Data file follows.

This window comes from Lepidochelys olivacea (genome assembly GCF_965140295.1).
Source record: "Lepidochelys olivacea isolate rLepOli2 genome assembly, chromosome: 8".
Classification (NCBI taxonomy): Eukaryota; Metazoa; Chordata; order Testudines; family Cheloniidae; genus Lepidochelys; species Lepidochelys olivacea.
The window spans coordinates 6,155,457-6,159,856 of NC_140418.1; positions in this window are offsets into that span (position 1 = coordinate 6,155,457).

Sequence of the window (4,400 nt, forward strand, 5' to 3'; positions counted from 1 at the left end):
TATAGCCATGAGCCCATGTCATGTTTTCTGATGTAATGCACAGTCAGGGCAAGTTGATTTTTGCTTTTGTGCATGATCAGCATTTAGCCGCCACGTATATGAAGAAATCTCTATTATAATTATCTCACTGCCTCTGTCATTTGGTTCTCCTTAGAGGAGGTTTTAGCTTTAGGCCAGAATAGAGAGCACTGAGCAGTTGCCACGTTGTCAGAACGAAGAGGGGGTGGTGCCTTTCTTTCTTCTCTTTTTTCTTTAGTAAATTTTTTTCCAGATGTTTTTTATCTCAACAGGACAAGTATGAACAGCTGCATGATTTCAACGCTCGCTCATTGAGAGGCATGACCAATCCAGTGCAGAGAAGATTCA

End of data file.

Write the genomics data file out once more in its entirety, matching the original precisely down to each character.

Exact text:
This window comes from Lepidochelys olivacea (genome assembly GCF_965140295.1).
Source record: "Lepidochelys olivacea isolate rLepOli2 genome assembly, chromosome: 8".
Classification (NCBI taxonomy): Eukaryota; Metazoa; Chordata; order Testudines; family Cheloniidae; genus Lepidochelys; species Lepidochelys olivacea.
The window spans coordinates 6,155,457-6,159,856 of NC_140418.1; positions in this window are offsets into that span (position 1 = coordinate 6,155,457).

Sequence of the window (4,400 nt, forward strand, 5' to 3'; positions counted from 1 at the left end):
TATAGCCATGAGCCCATGTCATGTTTTCTGATGTAATGCACAGTCAGGGCAAGTTGATTTTTGCTTTTGTGCATGATCAGCATTTAGCCGCCACGTATATGAAGAAATCTCTATTATAATTATCTCACTGCCTCTGTCATTTGGTTCTCCTTAGAGGAGGTTTTAGCTTTAGGCCAGAATAGAGAGCACTGAGCAGTTGCCACGTTGTCAGAACGAAGAGGGGGTGGTGCCTTTCTTTCTTCTCTTTTTTCTTTAGTAAATTTTTTTCCAGATGTTTTTTATCTCAACAGGACAAGTATGAACAGCTGCATGATTTCAACGCTCGCTCATTGAGAGGCATGACCAATCCAGTGCAGAGAAGATTCA